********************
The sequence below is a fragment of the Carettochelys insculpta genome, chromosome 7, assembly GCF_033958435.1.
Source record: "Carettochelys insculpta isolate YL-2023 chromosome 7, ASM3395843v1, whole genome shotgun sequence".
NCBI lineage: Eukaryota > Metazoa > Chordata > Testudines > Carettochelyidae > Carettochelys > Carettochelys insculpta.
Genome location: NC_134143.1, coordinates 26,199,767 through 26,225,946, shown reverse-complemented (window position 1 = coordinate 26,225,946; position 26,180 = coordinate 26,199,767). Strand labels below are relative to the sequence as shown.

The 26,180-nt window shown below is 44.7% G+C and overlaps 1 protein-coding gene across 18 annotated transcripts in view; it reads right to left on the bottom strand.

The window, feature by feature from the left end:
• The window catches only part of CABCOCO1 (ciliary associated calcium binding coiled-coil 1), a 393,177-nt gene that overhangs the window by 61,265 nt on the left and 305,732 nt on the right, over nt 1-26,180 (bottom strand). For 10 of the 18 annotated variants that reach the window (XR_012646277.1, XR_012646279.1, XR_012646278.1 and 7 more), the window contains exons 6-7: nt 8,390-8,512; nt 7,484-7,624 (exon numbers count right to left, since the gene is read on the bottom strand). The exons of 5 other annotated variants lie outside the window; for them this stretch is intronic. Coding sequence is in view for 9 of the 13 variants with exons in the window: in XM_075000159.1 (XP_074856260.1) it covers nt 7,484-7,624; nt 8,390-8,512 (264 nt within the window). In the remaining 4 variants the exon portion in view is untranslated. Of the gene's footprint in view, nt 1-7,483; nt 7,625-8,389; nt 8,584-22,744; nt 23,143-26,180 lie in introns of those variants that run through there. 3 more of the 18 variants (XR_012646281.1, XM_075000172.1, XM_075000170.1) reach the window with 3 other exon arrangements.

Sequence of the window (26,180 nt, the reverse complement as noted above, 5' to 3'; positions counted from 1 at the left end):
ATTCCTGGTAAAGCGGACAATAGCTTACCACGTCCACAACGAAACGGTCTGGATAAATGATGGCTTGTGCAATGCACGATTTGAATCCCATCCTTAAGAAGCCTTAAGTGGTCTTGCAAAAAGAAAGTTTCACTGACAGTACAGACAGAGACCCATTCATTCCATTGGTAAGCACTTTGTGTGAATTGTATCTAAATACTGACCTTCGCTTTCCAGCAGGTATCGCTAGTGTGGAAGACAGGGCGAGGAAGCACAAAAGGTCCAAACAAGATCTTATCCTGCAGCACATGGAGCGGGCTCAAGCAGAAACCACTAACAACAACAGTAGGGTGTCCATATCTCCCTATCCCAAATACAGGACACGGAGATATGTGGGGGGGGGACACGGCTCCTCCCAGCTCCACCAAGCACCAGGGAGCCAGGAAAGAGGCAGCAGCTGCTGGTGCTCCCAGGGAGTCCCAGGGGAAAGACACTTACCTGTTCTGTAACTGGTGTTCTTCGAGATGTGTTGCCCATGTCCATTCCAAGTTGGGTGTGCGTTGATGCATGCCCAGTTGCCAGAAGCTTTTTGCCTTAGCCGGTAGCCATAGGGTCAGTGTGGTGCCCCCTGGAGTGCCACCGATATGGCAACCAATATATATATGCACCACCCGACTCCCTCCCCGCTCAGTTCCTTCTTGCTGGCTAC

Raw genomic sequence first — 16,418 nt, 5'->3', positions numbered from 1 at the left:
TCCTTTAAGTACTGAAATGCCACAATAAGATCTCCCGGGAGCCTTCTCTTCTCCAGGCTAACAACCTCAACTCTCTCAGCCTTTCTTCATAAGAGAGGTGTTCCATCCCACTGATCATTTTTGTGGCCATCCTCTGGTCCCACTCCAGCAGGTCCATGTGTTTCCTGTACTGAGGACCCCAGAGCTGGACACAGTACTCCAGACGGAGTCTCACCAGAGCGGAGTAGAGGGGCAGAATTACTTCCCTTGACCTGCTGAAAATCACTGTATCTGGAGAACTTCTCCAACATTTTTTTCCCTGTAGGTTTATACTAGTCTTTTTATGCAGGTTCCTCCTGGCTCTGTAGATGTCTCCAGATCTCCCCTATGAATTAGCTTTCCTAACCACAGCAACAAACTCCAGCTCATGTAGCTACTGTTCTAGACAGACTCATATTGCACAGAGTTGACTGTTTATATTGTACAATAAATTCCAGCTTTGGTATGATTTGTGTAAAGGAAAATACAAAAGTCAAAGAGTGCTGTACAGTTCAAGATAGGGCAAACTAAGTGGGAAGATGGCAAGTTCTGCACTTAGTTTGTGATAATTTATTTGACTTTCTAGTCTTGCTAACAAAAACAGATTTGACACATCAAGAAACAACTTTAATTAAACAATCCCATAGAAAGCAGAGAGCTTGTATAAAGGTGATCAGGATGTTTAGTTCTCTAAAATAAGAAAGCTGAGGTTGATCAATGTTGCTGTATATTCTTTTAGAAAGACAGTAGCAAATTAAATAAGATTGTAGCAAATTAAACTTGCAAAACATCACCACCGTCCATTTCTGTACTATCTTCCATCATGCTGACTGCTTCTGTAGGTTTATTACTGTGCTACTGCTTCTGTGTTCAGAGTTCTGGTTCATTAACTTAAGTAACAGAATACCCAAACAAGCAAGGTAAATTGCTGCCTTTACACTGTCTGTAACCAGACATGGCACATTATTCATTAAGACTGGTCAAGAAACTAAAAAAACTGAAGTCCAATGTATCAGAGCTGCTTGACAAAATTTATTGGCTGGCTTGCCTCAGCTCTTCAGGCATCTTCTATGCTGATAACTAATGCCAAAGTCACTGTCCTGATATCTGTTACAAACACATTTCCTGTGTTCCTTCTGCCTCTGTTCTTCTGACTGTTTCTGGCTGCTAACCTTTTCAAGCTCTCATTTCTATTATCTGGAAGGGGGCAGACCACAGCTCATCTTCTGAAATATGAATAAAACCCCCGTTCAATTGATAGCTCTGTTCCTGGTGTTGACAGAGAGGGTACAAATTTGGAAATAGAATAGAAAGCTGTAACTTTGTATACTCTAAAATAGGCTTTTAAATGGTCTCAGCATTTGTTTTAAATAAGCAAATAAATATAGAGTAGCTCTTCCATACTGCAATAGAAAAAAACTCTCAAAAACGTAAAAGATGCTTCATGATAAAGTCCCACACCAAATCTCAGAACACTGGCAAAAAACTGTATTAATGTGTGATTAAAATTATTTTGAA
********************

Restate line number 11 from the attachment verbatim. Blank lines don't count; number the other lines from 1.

TCCTTTAAGTACTGAAATGCCACAATAAGATCTCCCGGGAGCCTTCTCTTCTCCAGGCTAACAACCTCAACTCTCTCAGCCTTTCTTCATAAGAGAGGTGTTCCATCCCACTGATCATTTTTGTGGCCATCCTCTGGTCCCACTCCAGCAGGTCCATGTGTTTCCTGTACTGAGGACCCCAGAGCTGGACACAGTACTCCAGACGGAGTCTCACCAGAGCGGAGTAGAGGGGCAGAATTACTTCCCTTGACCTGCTGAAAATCACTGTATCTGGAGAACTTCTCCAACATTTTTTTCCCTGTAGGTTTATACTAGTCTTTTTATGCAGGTTCCTCCTGGCTCTGTAGATGTCTCCAGATCTCCCCTATGAATTAGCTTTCCTAACCACAGCAACAAACTCCAGCTCATGTAGCTACTGTTCTAGACAGACTCATATTGCACAGAGTTGACTGTTTATATTGTACAATAAATTCCAGCTTTGGTATGATTTGTGTAAAGGAAAATACAAAAGTCAAAGAGTGCTGTACAGTTCAAGATAGGGCAAACTAAGTGGGAAGATGGCAAGTTCTGCACTTAGTTTGTGATAATTTATTTGACTTTCTAGTCTTGCTAACAAAAACAGATTTGACACATCAAGAAACAACTTTAATTAAACAATCCCATAGAAAGCAGAGAGCTTGTATAAAGGTGATCAGGATGTTTAGTTCTCTAAAATAAGAAAGCTGAGGTTGATCAATGTTGCTGTATATTCTTTTAGAAAGACAGTAGCAAATTAAATAAGATTGTAGCAAATTAAACTTGCAAAACATCACCACCGTCCATTTCTGTACTATCTTCCATCATGCTGACTGCTTCTGTAGGTTTATTACTGTGCTACTGCTTCTGTGTTCAGAGTTCTGGTTCATTAACTTAAGTAACAGAATACCCAAACAAGCAAGGTAAATTGCTGCCTTTACACTGTCTGTAACCAGACATGGCACATTATTCATTAAGACTGGTCAAGAAACTAAAAAAACTGAAGTCCAATGTATCAGAGCTGCTTGACAAAATTTATTGGCTGGCTTGCCTCAGCTCTTCAGGCATCTTCTATGCTGATAACTAATGCCAAAGTCACTGTCCTGATATCTGTTACAAACACATTTCCTGTGTTCCTTCTGCCTCTGTTCTTCTGACTGTTTCTGGCTGCTAACCTTTTCAAGCTCTCATTTCTATTATCTGGAAGGGGGCAGACCACAGCTCATCTTCTGAAATATGAATAAAACCCCCGTTCAATTGATAGCTCTGTTCCTGGTGTTGACAGAGAGGGTACAAATTTGGAAATAGAATAGAAAGCTGTAACTTTGTATACTCTAAAATAGGCTTTTAAATGGTCTCAGCATTTGTTTTAAATAAGCAAATAAATATAGAGTAGCTCTTCCATACTGCAATAGAAAAAAACTCTCAAAAACGTAAAAGATGCTTCATGATAAAGTCCCACACCAAATCTCAGAACACTGGCAAAAAACTGTATTAATGTGTGATTAAAATTATTTTGAA